6. Insecurity is inevitable.
My disease causes redness all throughout the right side of my head, neck, and part of my face. My right cheek juts out more than usual and I’m missing the top half of my right ear. No matter what age I am, no matter what makeup I wear, no matter who I am around, I will get insecure because of that. This insecurity comes from individuals staring at me from a distance, people gossiping about why I look the way I do, and even strangers coming up to ask questions like “what’s wrong with you” (and yes, that is the phrasing I have received from full-grown adults). I go through periods of body acceptance and not caring what others think, but whenever I meet someone new, that insecurity creeps right back in, and I feel like I’m back in elementary school afraid to put my hair in a ponytail.
7. Telling people I have a disease can be the most difficult thing I have to do.
Telling people is always the thing I struggle with the most. I avoid telling people if I know I will never see them again. What’s the point of going into one of the hardest parts of my life to someone I’ll never see again? I usually wait a few weeks before telling any new friends about my disease because I don’t want people to only think of me as this sick person. But, when do I tell them without it feeling like I’m hiding a part of myself? My disease has made me who I am and I’ve learned so much from these experiences and made amazing friends within the disabled community.
8. Friends are everything.
My friends are the ones who understand. If it’s one friend or five, knowing I have someone who will listen without bias or even keep me company when I’m not ready to talk about something has helped me make it through this life. They know my limits and don’t ask questions when I might have to stop or when I can’t do something. They act as if I am no different than them while knowing that I am. They remind me I’m not alone during all the highs and lows.
9. I am not alone, but I am.
My support system is wide and far and I will never be able to express my gratitude for that. Yet, no one really knows what I’m going through. I know other people with this disease, but each person has a unique set of circumstances. We will never be able to fully understand one another. I know I can talk to anyone, but I have no one who can truly relate to my feelings and situations. This can be hard to realize, but becoming more active in the disabled community has helped with this feeling so much. Seeing other people’s stories and how similar we all are has helped me accept where I am in life.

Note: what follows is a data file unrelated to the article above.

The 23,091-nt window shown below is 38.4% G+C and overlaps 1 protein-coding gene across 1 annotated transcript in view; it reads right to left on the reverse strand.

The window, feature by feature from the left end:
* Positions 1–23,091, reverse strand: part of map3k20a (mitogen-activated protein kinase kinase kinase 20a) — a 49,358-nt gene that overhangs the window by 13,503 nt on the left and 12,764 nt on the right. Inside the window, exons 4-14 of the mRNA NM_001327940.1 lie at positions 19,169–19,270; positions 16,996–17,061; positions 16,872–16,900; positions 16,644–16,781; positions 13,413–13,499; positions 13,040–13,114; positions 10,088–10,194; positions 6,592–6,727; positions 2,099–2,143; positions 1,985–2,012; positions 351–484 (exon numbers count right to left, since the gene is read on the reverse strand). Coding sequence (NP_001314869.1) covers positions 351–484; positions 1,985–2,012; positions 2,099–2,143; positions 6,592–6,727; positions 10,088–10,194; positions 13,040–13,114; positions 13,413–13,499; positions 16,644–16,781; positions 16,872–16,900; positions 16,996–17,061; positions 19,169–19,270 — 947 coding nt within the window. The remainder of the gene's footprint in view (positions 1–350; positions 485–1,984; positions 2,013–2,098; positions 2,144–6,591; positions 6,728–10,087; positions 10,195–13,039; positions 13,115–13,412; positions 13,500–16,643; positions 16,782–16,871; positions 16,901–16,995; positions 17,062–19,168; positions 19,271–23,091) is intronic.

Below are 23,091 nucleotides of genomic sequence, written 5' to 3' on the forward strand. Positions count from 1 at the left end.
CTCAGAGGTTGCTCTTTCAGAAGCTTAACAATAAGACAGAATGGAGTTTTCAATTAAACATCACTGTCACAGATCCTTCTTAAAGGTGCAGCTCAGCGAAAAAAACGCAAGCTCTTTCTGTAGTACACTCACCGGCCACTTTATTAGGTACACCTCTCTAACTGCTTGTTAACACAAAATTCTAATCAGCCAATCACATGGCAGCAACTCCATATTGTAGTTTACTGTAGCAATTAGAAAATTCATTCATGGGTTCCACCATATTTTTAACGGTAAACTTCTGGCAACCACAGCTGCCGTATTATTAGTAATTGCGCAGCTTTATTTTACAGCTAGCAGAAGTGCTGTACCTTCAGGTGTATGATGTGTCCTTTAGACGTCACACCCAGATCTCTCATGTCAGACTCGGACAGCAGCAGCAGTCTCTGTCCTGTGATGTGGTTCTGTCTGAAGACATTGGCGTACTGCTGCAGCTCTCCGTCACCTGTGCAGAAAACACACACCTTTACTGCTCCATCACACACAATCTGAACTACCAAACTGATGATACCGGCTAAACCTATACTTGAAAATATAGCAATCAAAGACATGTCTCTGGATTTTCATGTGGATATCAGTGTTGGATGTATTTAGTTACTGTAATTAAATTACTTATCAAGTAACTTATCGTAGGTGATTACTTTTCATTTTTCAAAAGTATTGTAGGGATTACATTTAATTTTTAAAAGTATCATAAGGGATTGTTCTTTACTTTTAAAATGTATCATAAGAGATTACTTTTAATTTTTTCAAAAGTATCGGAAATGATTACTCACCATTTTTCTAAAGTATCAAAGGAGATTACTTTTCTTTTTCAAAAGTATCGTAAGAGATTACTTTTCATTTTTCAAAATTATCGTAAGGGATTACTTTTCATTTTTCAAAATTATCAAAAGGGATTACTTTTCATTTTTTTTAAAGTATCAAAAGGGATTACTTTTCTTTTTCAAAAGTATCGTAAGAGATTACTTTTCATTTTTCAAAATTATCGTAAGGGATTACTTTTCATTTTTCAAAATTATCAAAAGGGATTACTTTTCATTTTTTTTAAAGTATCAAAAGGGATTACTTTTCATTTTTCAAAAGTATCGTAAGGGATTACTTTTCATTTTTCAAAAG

10. There is a lack of awareness about rare diseases.
Having a rare disease is just that. Rare. Many people will not know what I have. Most will never have heard of it. I have to be the one to educate them. When more people know and understand there are more opportunities, more fundraisers, more charities, and more funding for research and treatments. That is why I started my charity, Kelleigh’s Cause — to find others like me and let them know there is someone else out there. There is someone fundraising for research so you do not have to go through multiple surgeries a year. There is someone educating healthcare professionals. Spreading awareness is key to living my life. Yes, it can get exhausting having to describe my situation but I’ve learned when it’s necessary and when I can say I’m just a person living her life and I don’t need to explain myself. I was forced to become an ambassador for my disease when I was born, but I also have the power to be a role model and educator.
Getty image by Magic Mine.